Think you need an iron or copper supplement? Think again. New research shows that high iron intakes and high copper levels could lead to health problems in people over fifty.
When you were young, your mother probably told you to eat more spinach to boost your iron levels so you’d grow up to be strong and healthy. When you reached your teen and early adult years, you may have needed extra iron too – especially if you were a female. But once you reach the age of fifty, it’s unlikely you need a high daily intake of iron – and getting too much of it could even be harmful.
High Levels of Iron: Is It a Problem?
New evidence shows that high iron intakes and high copper levels in older people can increase the risk of some chronic diseases such as heart disease and even Alzheimer’s. In an article published in the ACD Chemical Research and Toxicology Journal, the author talks about the importance of people over fifty limiting the amount of iron and copper they get from food and supplements to reduce their risk of health problems later on.
Seniors and people over the age of fifty often take iron supplements in the belief that they’re reducing their risk of iron deficiency anemia. While daily intake of iron is important for building healthy red blood cells, high iron intakes from taking supplements are usually unnecessary and could lead to future health problems.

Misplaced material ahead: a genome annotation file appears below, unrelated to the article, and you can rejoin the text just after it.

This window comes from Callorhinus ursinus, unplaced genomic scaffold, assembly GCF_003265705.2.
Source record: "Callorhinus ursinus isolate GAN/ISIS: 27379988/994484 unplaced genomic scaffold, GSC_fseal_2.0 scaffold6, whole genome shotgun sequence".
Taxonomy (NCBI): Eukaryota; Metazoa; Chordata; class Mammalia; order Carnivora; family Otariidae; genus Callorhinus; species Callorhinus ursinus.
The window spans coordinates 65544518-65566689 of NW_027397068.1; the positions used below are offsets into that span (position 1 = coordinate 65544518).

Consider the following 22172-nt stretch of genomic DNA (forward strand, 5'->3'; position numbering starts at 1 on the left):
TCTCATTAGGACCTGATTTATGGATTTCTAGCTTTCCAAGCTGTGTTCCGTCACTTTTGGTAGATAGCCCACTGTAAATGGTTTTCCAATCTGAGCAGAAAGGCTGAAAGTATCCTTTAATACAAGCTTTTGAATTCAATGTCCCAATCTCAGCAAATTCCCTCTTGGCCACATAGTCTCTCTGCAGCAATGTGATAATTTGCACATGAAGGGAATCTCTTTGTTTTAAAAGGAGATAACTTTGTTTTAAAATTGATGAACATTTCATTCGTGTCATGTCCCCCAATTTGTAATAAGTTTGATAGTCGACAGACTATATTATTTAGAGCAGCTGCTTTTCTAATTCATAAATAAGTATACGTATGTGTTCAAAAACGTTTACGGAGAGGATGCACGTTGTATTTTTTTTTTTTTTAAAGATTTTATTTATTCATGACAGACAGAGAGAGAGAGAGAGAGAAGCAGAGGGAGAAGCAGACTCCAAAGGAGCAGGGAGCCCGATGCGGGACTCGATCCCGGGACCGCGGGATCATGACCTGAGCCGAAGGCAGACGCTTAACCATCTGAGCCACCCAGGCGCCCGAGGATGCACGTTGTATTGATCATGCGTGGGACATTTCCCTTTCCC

High Levels of Iron: Why is It Bad?
There’s a growing body of research that suggests that high iron intakes may contribute to the development of Alzheimer’s disease; and chelating agents that remove iron and copper have been show to improve Alzheimer’s symptoms in some patients. Some studies also show that high iron intakes increase the risk of heart disease – although this hasn’t been conclusively proven. Most experts recommend that seniors only get around ten milligrams of iron per day.
High Copper Levels are a Problem Too
Older Americans are less likely to take a copper supplement, but high levels of copper can occur from drinking out of copper containers or from copper leeching into water from copper pipes. Like iron, high copper levels have been associated with Alzheimer’s disease, but its association with heart disease is less clear.
The Bottom Line?
How can you avoid exposure to high iron and copper levels? If you’re over the age of fifty, don’t take iron or copper supplements unless you’ve been tested and found to have a deficiency. Don’t use copper containers to hold drinks and have your pipes checked to make sure they’re not leaching copper into the water you drink. Watch your meat consumption – especially red meat. Donating blood regularly also helps to reduce iron levels – and you’ll be doing a good deed at the same time.